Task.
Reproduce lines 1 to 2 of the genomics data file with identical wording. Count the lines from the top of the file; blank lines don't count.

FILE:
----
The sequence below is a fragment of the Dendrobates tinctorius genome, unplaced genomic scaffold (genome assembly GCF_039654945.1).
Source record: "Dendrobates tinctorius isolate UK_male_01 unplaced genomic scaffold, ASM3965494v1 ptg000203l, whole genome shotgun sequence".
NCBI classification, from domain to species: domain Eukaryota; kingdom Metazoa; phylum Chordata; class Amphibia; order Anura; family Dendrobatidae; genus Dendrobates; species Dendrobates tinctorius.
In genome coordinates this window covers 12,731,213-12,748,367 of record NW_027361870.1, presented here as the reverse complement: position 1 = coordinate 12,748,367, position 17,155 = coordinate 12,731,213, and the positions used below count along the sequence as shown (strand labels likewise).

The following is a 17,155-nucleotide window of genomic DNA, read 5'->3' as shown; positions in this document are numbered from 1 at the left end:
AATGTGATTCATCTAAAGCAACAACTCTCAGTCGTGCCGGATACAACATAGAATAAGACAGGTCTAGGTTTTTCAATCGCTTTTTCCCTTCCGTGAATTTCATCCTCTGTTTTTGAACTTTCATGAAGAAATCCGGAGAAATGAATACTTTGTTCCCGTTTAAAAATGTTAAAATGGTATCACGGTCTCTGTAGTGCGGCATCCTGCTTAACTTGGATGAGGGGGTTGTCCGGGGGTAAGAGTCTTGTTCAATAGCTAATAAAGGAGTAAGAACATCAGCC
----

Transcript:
The sequence below is a fragment of the Dendrobates tinctorius genome, unplaced genomic scaffold (genome assembly GCF_039654945.1).
Source record: "Dendrobates tinctorius isolate UK_male_01 unplaced genomic scaffold, ASM3965494v1 ptg000203l, whole genome shotgun sequence".